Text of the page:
Fabienne Fredrickson

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How to Deal with Criticism

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Whether you like it or not, one thing that happens once you start multiplying your business is that you become a target for criticism. I’m not talking about criticism from your family or friends, because you may get that too, but I’m referring to criticism in your industry.

Every time that I have stepped out of my comfort zone, taken a risk and have done something much bigger in my business, inevitably there are going to be some haters—people who will criticize just to take pot shots. (Click here to tweet this.)

Today I want to talk to you about how to deal with this type of criticism. First and foremost, you have to realize that the bigger you play, the more you will invite criticism. I’ve experienced this just recently in my own business. You can give good value and you can give above and beyond and you can just be so loving and yummy, there will always be somebody who gets a greater sense of self-esteem by tearing other people down.  Do you ever experience that?

It can be really shocking at first. Sometimes it could be a disgruntled client who just decides to rip into you. There are a couple of ways that you can deal with that. The first, if you feel like it, go ahead and have a good cry. That’s what I did recently. Just have a big ol’ cry and let it out.

Then realize that it’s usually not your issue; it’s usually theirs. Usually it’s the person who is criticizing who gets this greater sense of self-value when they tear other people down. So, know that is the case most of the time, and tell yourself, “That’s not my problem. That’s theirs. They’re projecting something false onto me.” You could say that they’re jealous or they resent you or they’re angry at you because you’ve made it, you’re playing a bigger game and they’re not.

After a few days of thinking about it, you can look at the criticism and say, “Which part of this can I own?” Even if their criticism is inflammatory, is there one percent of it that you can own and say, “If I’m going to be in integrity with how I do things, is a tiny bit of it true?” Usually there is a tiny bit of it that’s true.

So you can look at it after the dust has settled and say, “What can I learn from this experience? What can I change about how I do things?” It may be just a little bit of change in the energy of how you do something. Sometimes you can make very tiny changes that will have a big effect in reducing the criticism.

With that said, the thing that I want you to get is that I do not want you to dilute who you are. You must stay in integrity. Oftentimes these people who are criticizing are angels. They’re serving us a lesson—yes, in a bitter pill—but sometimes those lessons are the things that help you multiply your business even more. So, own up to what you can.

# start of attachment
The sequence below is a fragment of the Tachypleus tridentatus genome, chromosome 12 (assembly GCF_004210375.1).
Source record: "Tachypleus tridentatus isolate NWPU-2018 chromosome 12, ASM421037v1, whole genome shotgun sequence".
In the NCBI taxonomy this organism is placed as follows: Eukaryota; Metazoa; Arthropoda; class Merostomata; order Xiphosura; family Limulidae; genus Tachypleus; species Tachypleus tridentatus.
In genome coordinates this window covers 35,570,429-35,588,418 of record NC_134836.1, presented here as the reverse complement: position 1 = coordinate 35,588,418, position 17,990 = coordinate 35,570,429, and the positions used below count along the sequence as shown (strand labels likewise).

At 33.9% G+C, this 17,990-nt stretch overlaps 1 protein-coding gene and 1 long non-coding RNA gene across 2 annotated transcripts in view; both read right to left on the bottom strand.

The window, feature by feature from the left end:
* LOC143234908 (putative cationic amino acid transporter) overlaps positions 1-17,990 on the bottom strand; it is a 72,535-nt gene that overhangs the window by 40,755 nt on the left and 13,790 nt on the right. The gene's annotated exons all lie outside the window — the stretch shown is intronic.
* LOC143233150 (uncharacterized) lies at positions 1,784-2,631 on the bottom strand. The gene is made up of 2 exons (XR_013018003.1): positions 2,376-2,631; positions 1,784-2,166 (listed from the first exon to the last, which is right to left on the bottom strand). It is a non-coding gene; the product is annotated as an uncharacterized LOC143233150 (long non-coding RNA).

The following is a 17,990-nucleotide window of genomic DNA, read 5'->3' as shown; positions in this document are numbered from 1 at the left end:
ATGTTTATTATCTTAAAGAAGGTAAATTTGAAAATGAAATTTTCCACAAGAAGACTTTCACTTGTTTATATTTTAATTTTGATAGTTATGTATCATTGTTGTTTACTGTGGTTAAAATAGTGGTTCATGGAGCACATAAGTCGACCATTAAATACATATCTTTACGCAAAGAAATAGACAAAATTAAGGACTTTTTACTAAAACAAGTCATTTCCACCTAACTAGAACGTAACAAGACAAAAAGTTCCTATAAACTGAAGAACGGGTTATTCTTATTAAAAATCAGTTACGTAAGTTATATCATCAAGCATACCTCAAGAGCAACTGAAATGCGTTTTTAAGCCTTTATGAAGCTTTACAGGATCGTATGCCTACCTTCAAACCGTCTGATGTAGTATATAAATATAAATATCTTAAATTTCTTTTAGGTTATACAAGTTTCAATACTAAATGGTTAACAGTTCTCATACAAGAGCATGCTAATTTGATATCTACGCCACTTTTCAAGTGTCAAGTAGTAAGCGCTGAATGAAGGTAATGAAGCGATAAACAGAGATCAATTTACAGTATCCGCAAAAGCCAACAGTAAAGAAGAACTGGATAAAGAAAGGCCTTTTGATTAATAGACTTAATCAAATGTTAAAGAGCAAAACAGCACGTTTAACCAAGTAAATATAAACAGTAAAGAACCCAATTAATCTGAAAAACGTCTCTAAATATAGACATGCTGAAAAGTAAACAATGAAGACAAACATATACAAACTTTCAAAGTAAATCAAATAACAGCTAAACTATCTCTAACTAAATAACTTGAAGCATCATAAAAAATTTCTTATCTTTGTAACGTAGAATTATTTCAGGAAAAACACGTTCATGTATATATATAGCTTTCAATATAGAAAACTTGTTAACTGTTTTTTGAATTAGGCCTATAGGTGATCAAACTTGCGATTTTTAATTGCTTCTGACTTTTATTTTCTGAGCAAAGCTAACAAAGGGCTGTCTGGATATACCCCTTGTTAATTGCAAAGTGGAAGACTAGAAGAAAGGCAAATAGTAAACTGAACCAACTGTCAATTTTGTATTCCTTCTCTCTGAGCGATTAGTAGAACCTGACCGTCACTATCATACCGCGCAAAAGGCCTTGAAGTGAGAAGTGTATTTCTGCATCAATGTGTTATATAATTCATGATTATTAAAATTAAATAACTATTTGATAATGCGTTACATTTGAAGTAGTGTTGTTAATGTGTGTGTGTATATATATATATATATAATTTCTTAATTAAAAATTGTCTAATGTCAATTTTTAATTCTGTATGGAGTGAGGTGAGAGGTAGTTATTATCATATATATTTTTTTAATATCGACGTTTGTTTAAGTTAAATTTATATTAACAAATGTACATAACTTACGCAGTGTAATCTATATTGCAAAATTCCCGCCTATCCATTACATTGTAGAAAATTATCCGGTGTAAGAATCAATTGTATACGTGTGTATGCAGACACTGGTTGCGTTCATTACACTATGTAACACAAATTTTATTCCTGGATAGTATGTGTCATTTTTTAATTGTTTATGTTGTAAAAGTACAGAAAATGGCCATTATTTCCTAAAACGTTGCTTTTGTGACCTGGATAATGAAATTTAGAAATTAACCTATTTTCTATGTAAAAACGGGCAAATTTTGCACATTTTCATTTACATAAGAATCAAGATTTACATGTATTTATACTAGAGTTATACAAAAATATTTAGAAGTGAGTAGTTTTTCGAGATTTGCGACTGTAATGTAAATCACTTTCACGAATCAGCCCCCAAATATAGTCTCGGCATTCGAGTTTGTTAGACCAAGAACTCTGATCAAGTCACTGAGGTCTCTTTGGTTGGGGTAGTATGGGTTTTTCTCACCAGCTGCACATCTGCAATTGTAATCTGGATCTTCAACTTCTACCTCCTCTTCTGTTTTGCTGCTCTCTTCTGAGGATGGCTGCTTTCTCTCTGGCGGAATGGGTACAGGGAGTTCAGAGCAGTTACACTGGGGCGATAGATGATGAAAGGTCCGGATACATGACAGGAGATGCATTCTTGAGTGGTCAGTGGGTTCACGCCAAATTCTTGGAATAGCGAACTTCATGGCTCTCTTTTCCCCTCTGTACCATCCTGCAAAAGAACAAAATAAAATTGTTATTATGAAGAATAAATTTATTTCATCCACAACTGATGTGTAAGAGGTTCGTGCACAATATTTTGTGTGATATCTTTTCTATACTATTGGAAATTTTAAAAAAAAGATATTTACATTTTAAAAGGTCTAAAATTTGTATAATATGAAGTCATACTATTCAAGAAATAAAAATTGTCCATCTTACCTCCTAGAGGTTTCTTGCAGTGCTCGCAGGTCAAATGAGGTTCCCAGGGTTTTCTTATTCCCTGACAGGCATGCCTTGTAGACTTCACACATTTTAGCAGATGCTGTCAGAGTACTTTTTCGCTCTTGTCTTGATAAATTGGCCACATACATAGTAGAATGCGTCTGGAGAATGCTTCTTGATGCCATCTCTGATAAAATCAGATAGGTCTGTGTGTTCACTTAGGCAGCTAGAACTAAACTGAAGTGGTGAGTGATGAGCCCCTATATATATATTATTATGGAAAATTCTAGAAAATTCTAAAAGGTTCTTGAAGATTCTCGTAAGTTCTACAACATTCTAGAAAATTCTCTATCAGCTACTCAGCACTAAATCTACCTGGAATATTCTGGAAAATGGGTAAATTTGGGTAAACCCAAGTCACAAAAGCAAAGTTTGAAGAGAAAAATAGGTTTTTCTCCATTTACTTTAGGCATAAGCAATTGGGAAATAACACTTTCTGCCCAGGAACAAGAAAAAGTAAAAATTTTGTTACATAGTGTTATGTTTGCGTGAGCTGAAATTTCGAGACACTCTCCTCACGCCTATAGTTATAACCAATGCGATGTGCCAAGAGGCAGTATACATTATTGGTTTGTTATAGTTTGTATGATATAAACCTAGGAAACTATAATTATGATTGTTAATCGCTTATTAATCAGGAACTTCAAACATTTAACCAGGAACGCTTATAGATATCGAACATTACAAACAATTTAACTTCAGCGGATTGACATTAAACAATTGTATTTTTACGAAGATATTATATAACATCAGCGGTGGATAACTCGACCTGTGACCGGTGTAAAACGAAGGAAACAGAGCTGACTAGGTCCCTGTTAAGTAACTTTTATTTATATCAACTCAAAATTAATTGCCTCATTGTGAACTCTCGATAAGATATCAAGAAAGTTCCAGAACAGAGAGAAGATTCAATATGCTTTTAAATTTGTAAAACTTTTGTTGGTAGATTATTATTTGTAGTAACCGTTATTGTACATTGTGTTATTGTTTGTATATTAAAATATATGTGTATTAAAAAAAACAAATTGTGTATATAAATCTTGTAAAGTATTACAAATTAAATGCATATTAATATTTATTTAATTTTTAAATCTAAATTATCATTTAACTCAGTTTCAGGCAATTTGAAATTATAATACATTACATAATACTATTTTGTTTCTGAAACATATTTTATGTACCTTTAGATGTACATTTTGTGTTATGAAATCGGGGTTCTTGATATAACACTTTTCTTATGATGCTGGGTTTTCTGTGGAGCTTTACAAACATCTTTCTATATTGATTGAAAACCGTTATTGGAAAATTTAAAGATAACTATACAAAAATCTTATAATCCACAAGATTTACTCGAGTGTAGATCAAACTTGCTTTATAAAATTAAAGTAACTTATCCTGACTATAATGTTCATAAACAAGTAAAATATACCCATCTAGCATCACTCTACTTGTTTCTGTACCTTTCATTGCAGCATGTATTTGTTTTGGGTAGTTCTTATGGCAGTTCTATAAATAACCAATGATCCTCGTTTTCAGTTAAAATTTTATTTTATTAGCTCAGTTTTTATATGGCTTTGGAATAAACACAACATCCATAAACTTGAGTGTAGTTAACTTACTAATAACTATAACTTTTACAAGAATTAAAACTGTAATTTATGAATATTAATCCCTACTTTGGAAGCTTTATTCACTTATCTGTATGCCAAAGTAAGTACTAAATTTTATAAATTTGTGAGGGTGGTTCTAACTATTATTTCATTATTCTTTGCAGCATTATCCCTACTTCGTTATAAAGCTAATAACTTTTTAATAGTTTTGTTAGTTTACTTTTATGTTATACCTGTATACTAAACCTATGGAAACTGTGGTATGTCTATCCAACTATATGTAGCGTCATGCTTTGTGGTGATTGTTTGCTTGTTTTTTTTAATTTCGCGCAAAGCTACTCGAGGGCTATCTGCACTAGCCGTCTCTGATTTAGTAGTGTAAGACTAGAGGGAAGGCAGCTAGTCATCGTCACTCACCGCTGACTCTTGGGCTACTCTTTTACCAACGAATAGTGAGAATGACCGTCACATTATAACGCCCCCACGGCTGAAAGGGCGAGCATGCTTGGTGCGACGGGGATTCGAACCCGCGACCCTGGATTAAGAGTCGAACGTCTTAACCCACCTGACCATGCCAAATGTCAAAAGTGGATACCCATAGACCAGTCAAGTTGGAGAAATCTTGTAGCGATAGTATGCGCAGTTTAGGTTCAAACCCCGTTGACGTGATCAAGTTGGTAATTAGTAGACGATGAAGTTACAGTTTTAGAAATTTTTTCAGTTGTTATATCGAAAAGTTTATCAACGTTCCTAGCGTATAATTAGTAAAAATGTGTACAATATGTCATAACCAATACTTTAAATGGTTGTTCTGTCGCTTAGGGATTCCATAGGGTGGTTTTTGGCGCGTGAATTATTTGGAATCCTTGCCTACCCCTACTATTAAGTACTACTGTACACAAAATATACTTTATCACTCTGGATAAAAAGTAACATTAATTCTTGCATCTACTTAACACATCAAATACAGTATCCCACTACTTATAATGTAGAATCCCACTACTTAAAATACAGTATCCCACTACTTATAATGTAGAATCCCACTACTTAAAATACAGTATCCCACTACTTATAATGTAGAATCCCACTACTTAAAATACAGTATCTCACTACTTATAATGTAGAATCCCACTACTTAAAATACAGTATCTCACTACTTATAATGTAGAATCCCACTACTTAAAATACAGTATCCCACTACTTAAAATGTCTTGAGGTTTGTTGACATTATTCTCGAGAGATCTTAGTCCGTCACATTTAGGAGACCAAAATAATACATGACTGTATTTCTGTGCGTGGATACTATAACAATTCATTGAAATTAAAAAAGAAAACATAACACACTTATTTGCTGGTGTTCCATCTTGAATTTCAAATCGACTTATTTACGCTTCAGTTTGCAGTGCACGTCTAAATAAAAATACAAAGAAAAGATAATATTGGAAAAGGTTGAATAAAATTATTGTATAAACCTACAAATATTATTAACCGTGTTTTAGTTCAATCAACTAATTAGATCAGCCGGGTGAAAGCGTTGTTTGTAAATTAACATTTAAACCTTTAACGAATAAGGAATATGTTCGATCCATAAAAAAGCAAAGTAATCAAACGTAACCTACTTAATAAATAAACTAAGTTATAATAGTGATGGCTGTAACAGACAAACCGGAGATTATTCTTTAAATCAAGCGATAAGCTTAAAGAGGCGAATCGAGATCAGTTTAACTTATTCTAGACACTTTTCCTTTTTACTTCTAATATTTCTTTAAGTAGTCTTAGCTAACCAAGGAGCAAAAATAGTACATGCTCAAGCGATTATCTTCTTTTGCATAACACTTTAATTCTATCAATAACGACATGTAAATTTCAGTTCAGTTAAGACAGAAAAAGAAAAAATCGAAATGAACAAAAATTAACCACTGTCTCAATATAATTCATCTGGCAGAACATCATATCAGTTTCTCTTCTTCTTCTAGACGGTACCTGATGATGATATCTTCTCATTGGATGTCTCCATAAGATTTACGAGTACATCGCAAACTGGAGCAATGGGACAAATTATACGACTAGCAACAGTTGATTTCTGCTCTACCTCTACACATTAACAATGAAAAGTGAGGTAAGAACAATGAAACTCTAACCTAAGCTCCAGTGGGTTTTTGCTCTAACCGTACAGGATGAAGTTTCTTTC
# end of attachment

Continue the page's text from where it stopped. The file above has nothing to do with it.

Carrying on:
Now it’s ok to listen and learn from criticism, but you don’t have to immerse yourself in negative comments either. It’s ok to shield yourself. Many years ago I was watching the ‘unsubscribes’ to my email. Every time somebody would unsubscribe to my ezine on a Friday, I allow it to get to me. Then one day I decided I’m not going to read those emails anymore and instead I redirected them into a folder and after a while they went to my assistant. I found that every time I saw one of those ‘unsubscribes’ or some of the nasty grams that people sometimes feel entitled to write, it would affect my self-esteem and my mojo would take a hit. I would allow it to stop me from playing big. So it’s ok to shield yourself.

A good example is an actress who gives interviews to magazines all the time but doesn’t actually read the articles. So you could just decide, “I’m no longer going to read that. I’m no longer going to make myself available. They can do what they want to do. If I’m here doing my work with authenticity, integrity and love, and giving the most value I can give, then I can be comfortable with who I am and I don’t need to hear what they have to say.”

Finally, understand that you are being prepared. You are being prepared for the next big level. You’re being roughened up and toughened up a bit so your skin gets a little thicker. If you want to look at this as a spiritual journey, because I believe that entrepreneurship is a spiritual journey, you are simply being prepared for the next level because the higher you get, the more criticism there will be by people who really don’t know you and don’t know the good that you are doing in this world.

Entrepreneurship is a full contact sport. It’s the best place for personal growth and development. Understand that there is a reason for all of this and do what you can to fix the things that are out of integrity and then stay in the knowledge that if you’re doing a good thing and you’re changing people’s lives, then you don’t need to listen to the naysayers.

Your The Leveraged Business Assignment

Take this advice the next time you encounter criticism. Realize it’s likely their issue, not yours. Learn what you can from the comments. Shield yourself when necessary. Remember you’re being prepared for bigger and better things. And above all, stay in integrity.


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